Indexes are used to find rows with specific column values quickly. Without an index, MySQL must begin with the first row and then read through the entire table to find the relevant rows. The larger the table, the more this costs. If the table has an index for the columns in question, MySQL can quickly determine the position to seek to in the middle of the data file without having to look at all the data. This is much faster than reading every row sequentially.
Most MySQL indexes (
FULLTEXT) are stored in
B-trees. Exceptions: Indexes
on spatial data types use R-trees;
tables also support hash
InnoDB uses inverted lists
In general, indexes are used as described in the following
discussion. Characteristics specific to hash indexes (as used in
MEMORY tables) are described in
Section 8.3.8, “Comparison of B-Tree and Hash Indexes”.
MySQL uses indexes for these operations:
To find the rows matching a
To eliminate rows from consideration. If there is a choice between multiple indexes, MySQL normally uses the index that finds the smallest number of rows (the most selective index).
If the table has a multiple-column index, any leftmost
prefix of the index can be used by the optimizer to look up
rows. For example, if you have a three-column index on
(col1, col2, col3), you have indexed
search capabilities on
(col1, col2), and
col3). For more information, see
Section 8.3.5, “Multiple-Column Indexes”.
To retrieve rows from other tables when performing joins.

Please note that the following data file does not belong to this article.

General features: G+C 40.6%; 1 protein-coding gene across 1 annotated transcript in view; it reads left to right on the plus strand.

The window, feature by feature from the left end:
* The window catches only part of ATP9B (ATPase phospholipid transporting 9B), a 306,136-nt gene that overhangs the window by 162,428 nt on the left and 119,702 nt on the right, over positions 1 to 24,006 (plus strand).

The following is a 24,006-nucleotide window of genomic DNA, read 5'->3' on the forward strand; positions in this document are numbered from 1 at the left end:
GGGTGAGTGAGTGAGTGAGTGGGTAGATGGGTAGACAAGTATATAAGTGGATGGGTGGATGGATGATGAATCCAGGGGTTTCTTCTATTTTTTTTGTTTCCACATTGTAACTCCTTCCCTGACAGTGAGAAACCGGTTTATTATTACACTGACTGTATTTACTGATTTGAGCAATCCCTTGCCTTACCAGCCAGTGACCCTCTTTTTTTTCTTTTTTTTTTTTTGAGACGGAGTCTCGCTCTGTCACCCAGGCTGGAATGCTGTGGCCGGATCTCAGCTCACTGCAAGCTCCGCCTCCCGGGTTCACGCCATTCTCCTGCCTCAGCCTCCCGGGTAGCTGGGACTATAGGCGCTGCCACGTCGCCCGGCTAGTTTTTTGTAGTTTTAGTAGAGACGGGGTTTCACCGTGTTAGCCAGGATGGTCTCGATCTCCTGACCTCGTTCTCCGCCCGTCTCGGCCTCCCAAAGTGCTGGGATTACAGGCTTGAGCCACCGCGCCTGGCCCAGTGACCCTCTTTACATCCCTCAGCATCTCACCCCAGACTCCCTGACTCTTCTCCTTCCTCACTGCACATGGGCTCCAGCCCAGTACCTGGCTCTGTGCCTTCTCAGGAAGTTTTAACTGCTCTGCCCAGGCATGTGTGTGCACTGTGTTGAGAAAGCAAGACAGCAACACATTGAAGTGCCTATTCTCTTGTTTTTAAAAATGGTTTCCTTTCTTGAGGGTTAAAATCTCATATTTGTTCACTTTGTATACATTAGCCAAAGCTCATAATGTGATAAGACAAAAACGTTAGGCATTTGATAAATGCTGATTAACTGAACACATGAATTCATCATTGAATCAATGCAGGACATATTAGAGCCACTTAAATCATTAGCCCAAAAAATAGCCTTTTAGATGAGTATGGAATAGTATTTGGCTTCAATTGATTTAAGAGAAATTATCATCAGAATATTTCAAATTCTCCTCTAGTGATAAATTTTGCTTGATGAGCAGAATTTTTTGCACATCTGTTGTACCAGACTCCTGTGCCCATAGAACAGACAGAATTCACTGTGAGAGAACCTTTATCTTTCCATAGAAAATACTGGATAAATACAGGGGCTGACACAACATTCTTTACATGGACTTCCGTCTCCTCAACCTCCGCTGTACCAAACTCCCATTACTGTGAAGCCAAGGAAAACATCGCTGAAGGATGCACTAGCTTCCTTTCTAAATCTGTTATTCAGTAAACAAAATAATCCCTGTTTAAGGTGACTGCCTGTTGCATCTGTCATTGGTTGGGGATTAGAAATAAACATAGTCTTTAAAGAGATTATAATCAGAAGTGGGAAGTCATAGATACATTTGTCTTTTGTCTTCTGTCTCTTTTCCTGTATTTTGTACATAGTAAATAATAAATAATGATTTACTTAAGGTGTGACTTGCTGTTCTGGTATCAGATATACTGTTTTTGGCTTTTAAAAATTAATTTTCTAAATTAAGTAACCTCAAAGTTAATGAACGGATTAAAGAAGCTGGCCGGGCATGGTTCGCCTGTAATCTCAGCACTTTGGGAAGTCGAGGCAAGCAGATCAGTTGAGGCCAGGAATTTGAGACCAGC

MySQL can use indexes on columns more efficiently if they
are declared as the same type and size. In this context,
CHAR are considered the same
if they are declared as the same size. For example,
CHAR(10) are the same size, but
CHAR(15) are not.
For comparisons between nonbinary string columns, both
columns should use the same character set. For example,
utf8 column with a
latin1 column precludes use of an index.
Comparison of dissimilar columns (comparing a string column
to a temporal or numeric column, for example) may prevent
use of indexes if values cannot be compared directly without
conversion. For a given value such as
in the numeric column, it might compare equal to any number
of values in the string column such as
This rules out use of any indexes for the string column.
To find the
MAX() value for a specific
key_col. This is
optimized by a preprocessor that checks whether you are
WHERE on all key
parts that occur before
in the index. In this case, MySQL does a single key lookup
MAX() expression and replaces
it with a constant. If all expressions are replaced with
constants, the query returns at once. For example:
To sort or group a table if the sorting or grouping is done
on a leftmost prefix of a usable index (for example,
ORDER BY ). If all key
parts are followed by
DESC, the key is
read in reverse order. See
Section 220.127.116.11, “ORDER BY Optimization”, and
Section 18.104.22.168, “GROUP BY Optimization”.
In some cases, a query can be optimized to retrieve values without consulting the data rows. (An index that provides all the necessary results for a query is called a covering index.) If a query uses from a table only columns that are included in some index, the selected values can be retrieved from the index tree for greater speed:
Indexes are less important for queries on small tables, or big tables where report queries process most or all of the rows. When a query needs to access most of the rows, reading sequentially is faster than working through an index. Sequential reads minimize disk seeks, even if not all the rows are needed for the query. See Section 22.214.171.124, “How to Avoid Full Table Scans” for details.